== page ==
TweetJanuary 28, 2021 — High among the many priorities of newly-inaugurated US President Joe Biden are the challenges of an economy that appeared to be slowing down as the new year started, with the latest employment numbers looking bleak. A fourth-quarter slowdown in the US recovery from the horrendous second quarter could be attributed to the expiration of some of the bipartisan stimulus programs that were passed by Congress in March of 2020, or to the third wave of Covid-19, or to both factors. Even if Covid-19 abates during the course of 2021 and pent-up consumer demand then kicks in, the US faces challenges right now, in such areas as schools, infrastructure investment, state and local finances, and especially the fight against the pandemic itself. Biden has announced a .9
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January 28, 2021 — High among the many priorities of newly-inaugurated US President Joe Biden are the challenges of an economy that appeared to be slowing down as the new year started, with the latest employment numbers looking bleak. A fourth-quarter slowdown in the US recovery from the horrendous second quarter could be attributed to the expiration of some of the bipartisan stimulus programs that were passed by Congress in March of 2020, or to the third wave of Covid-19, or to both factors. Even if Covid-19 abates during the course of 2021 and pent-up consumer demand then kicks in, the US faces challenges right now, in such areas as schools, infrastructure investment, state and local finances, and especially the fight against the pandemic itself.
Biden has announced a $1.9 trillion “American Rescue Plan.” That includes a $20 billion national vaccine program, $50 billion to expand testing, and $100 billion to help schools re-open safely. He wants to help cities and states hard-pressed by the crisis and to support those who can’t work due to the pandemic. On a more permanent basis, he wants to invest in infrastructure and education and to extend health insurance coverage to those not already reached by the Affordable Care Act.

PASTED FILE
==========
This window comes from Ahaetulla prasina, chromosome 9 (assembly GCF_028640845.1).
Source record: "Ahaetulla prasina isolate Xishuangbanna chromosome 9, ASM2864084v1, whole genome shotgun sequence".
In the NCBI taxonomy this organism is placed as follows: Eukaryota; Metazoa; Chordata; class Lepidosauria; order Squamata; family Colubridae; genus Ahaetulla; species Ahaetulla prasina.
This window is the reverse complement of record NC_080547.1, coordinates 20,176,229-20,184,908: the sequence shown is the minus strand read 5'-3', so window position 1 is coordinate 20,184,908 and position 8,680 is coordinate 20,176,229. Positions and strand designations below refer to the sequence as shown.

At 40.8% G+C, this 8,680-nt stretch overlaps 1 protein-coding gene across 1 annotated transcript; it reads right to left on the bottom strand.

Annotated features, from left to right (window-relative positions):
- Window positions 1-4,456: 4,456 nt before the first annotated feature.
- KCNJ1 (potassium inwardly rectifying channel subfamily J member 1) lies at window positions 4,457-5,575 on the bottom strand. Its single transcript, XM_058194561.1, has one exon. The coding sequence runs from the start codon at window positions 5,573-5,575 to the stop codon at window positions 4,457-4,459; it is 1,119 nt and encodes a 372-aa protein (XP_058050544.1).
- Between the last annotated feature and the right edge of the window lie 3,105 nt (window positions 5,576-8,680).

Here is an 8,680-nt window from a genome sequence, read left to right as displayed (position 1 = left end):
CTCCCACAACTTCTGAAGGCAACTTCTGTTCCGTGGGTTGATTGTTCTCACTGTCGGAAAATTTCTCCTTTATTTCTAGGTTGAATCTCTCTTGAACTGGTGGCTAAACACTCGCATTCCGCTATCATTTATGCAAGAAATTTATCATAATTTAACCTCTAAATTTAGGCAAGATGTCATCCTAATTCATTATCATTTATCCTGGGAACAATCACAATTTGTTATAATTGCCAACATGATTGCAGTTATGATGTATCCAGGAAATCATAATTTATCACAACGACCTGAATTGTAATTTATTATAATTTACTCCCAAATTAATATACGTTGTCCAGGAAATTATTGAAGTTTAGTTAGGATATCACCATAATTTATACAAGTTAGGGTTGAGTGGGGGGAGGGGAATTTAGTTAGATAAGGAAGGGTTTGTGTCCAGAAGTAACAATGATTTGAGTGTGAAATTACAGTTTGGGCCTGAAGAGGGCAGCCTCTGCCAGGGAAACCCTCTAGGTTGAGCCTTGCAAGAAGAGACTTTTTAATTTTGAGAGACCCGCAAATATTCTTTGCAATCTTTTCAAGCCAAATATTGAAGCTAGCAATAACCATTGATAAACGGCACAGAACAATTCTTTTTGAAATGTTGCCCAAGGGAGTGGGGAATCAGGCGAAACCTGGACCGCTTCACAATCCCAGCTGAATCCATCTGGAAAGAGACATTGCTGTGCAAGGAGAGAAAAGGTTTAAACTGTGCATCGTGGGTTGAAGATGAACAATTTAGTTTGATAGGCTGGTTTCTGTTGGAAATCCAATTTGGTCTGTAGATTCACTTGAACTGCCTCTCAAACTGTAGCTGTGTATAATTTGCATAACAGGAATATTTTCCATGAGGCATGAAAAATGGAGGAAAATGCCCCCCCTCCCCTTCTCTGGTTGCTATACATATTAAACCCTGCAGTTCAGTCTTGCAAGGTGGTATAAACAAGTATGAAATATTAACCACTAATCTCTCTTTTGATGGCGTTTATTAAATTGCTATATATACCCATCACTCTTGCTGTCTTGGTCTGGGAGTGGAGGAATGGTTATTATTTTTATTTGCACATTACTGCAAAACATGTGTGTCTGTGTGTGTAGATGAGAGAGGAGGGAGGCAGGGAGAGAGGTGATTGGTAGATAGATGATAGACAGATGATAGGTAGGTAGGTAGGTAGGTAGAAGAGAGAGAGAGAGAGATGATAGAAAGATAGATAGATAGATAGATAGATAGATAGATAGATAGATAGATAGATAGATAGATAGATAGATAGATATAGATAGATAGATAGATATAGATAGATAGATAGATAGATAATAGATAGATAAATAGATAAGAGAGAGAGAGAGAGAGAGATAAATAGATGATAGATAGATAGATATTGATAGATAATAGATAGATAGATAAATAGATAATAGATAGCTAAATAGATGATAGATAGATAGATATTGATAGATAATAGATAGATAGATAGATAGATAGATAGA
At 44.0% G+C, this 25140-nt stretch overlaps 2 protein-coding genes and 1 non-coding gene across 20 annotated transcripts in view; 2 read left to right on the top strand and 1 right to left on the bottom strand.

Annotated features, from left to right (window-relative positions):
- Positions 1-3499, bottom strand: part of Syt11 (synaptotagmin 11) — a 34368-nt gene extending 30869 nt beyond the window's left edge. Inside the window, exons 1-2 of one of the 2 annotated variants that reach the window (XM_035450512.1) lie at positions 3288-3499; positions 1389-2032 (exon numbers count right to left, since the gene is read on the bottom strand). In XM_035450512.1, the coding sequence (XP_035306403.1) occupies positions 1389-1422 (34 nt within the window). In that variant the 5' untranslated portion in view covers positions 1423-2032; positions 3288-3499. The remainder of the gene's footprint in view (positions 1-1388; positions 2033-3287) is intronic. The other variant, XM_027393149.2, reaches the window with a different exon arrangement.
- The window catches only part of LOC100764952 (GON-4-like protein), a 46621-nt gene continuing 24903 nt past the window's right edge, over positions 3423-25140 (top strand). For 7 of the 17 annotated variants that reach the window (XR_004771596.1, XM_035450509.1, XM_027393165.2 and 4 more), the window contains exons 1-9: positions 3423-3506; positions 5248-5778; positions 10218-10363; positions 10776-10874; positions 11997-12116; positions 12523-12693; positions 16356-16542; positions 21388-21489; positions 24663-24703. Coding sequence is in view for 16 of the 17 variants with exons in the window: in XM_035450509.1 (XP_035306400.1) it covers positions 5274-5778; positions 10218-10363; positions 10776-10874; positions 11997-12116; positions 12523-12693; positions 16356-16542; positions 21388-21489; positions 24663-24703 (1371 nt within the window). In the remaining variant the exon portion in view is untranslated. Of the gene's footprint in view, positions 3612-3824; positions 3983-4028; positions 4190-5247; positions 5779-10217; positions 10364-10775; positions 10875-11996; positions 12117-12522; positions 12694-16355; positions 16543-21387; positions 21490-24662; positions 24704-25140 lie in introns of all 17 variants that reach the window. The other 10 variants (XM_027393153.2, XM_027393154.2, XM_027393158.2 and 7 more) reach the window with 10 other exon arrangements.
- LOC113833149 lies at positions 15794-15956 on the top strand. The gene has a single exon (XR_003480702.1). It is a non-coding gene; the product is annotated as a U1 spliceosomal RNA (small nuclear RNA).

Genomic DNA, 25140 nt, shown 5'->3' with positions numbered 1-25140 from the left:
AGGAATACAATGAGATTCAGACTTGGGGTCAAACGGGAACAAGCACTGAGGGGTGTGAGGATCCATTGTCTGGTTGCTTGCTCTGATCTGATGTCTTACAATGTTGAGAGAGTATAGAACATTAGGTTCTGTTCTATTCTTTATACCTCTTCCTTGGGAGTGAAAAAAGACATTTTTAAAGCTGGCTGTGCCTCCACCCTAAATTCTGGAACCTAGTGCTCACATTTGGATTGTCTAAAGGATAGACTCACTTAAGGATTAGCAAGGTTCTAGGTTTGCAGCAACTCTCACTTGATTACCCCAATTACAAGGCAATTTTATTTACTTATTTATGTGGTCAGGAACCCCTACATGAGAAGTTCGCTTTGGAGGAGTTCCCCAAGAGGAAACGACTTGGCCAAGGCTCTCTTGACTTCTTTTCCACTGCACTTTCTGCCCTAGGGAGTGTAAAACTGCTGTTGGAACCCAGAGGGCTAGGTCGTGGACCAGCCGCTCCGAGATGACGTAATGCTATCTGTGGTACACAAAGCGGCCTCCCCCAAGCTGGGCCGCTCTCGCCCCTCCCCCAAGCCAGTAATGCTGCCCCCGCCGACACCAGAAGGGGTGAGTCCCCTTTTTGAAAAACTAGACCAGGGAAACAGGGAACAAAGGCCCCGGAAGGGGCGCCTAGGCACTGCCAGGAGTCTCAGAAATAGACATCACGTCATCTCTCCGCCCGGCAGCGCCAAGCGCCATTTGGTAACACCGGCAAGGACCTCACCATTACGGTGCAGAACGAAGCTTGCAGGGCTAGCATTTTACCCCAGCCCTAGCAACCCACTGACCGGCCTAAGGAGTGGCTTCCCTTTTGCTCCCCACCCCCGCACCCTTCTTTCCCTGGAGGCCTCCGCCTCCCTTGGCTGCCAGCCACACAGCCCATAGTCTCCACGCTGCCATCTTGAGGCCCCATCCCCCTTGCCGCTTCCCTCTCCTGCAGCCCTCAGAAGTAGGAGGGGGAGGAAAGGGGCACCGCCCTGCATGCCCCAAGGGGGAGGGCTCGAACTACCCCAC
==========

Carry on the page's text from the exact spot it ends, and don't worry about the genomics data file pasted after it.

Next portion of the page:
He is rare among successful presidential candidates in having been honest during the campaign that his spending would continue the trend of record budget deficits, notwithstanding his plans also to raise taxes on the wealthy. Most economists approve of this fiscal expansion, in light of still-high unemployment, low inflation, and very low interest rates.
Because a Democrat has been elected president, many Republicans will now switch from four years of indifference to budget deficits (even when unemployment was far lower than today) to a sudden rediscovery of their dangers. Observers recall that the Republicans have done this before, most recently in 2009. That was the last time when a new Democratic administration took the reins in the midst of another inherited crisis — Barack Obama and Vice-President Biden, as it happens.
But it is worth pointing out that the pattern goes back a full 45 years. Republicans oppose deficits when, and only when, Democrats hold the White House
The history features three long cycles, each cycle alternating fierce Republican opposition to deficits with a reversal when they come to power: (1) the 1980s, (2), 1990-2008, and (3) 2009-2020.
Consider the three cycles in chronological order.
1a) The Administration of President Jimmy Carter in the late 1970s ran budget deficits, as most of its predecessors had done. Ronald Reagan in his 1980 presidential campaign attacked the deficits. Notwithstanding the 1980 and 1981-82 recessions, he warned that the accumulated national debt was approaching $1 trillion and said there was an urgent need to start bringing it down, to act “beginning today,” which arithmetically would have meant running budget surpluses.
1b) With Reagan in the White House in 1981, he and a Republican Congress launched a three-year program of extensive tax cuts. They did not propose net cuts in spending (but, to the contrary, expanded the military budget). As a result, the US began to run record budget deficits. These deficits tripled the national debt to $3 trillion by the time Reagan left office and quadrupled it to $4 trillion by the time his successor left office. Even after the US economy had fully recovered from the recessionary years of 1980-82, George H.W. Bush in his famous speech in 1988 accepting the nomination to be Reagan’s successor, appeared unconcerned about the budget deficit: “read my lips, no new taxes.”